The Chestertown Police Department’s future was secured Monday when the Town Council voted unanimously to keep it intact–and at the current level of 12 officers, which includes acting Chief John Dolgos.
This is down from a previous high of 14.
The decision ends a rollercoaster ride that began last fall when the Town Council considered options to cut the public safety budget, which included shuttering the department altogether–the “nuclear option.”
In his presentation before the vote Monday, Mayor Chris Cerino said the costs to run the department had climbed to $462,000 in the last decade, a 33 percent increase, while revenues had remained relatively flat.
“The model that we’ve been on for the last eleven years hasn’t been sustainable,” Cerino said. “We just can’t keep doing that.”
Other options considered last fall included making a payment every year to the Kent County Sheriff’s Office to staff police in Chestertown, which could potentially save the town upwards of $600,000. The savings would come from cuts in infrastructure costs to maintain a force.
“What that does is potentially gain efficiencies because we wouldn’t need our own police headquarters or any administrative staff, ” he said during Monday’s presentation. “[We would] essentially pay the county for officers that would be assigned full-time to Chestertown.”
The option that was adopted was to simply find efficiencies in the CPD’s budget and Cerino credited Dolgos for working with the town to find cost savings.
“Our acting chief has been very open to that,” He said. “He’s making a really good faith effort.”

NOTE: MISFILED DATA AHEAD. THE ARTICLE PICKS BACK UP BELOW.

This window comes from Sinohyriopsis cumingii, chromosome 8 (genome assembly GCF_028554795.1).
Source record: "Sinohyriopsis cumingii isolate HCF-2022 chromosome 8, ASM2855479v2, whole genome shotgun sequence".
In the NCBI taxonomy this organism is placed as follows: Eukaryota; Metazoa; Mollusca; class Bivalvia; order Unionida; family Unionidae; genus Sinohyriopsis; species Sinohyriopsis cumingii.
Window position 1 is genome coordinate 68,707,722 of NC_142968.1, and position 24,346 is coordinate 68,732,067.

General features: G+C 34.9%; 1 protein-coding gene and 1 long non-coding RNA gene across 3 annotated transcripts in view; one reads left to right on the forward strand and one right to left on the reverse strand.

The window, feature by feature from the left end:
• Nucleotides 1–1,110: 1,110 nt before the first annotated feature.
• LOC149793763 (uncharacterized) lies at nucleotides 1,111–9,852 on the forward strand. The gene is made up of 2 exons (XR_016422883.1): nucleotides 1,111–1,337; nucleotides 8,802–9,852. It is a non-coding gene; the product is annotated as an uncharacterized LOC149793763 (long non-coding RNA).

“The public sentiment has been very overwhelming that we really like having our own police force,” Cerino said. “As long as people understand it’s one of our biggest line items.”
He said keeping CPD at 12 officers, including Dolgos, is a “cost savings.”
Cerino said while 14 officers were normally on the payroll, the department usually operated with 12 officers, due to staff on leave for various reasons.
“The nice thing about having our own police force is the control we have,” Cerino said. He said CPD is helpful with many town events.
“These guys know our streets and they know our town pretty well,” Cerino said.
Dolgos told the council during his police report that officers on his staff were looking elsewhere for employment because of uncertainty facing the department’s future.
Currently, there are three officers looking to leave, Dolgos said.
Cerino recognized that the uncertainty was harmful to the work culture at CPD.
“The uncertainty is not helping us with retention or morale or anything that makes a workplace a positive place to be,” he said.
Cerino recommended giving Dolgos the authority to keep the number of officers at 12.
“Right now [Dolgos] is in limbo where we’ve kind of undercut cut his ability to do his job well,” Cerino said. “I feel bad about that and I want to try and rectify it.”
Ward 3 Councilman Ellsworth Tolliver said it was important for Chestertown to have its own police force and was hopeful that CPD could return to a staff of 14 when revenues make it affordable. He said he appreciates the quick response he gets from Dolgos when issues arise in his ward.
Ward 1 Councilman David Foster said he applauded Dolgos for “making a good faith effort” to cut costs. Foster added that there is a need for “new ideas” to find efficiencies at CPD.
“At the same time, and this is not disrespectful to our current police force, I think it is important from time-to-time to ask if we have a source of new ideas coming in here,’” he said. “I have no expertise in public safety but I do know that there are people out there who do have that.”
Ward 2 Councilman Tom Herz also praised Dolgos but agreed with the Foster that as a “matter of form” a search should be on for a permanent police chief. Dolgos was made acting police chief after former Chief Adrian Baker left on short notice to lead the Maryland Natural Resources Police in September.
Ward 4 Councilwoman Meghan Efland expressed concern about the overtime costs and if staffing 12 officers would give Dolgos the resources needed to run the department.
She recommended an efficiency study to find savings and improve scheduling to reduce overtime.
“I think that’s our best option at this point,” she said.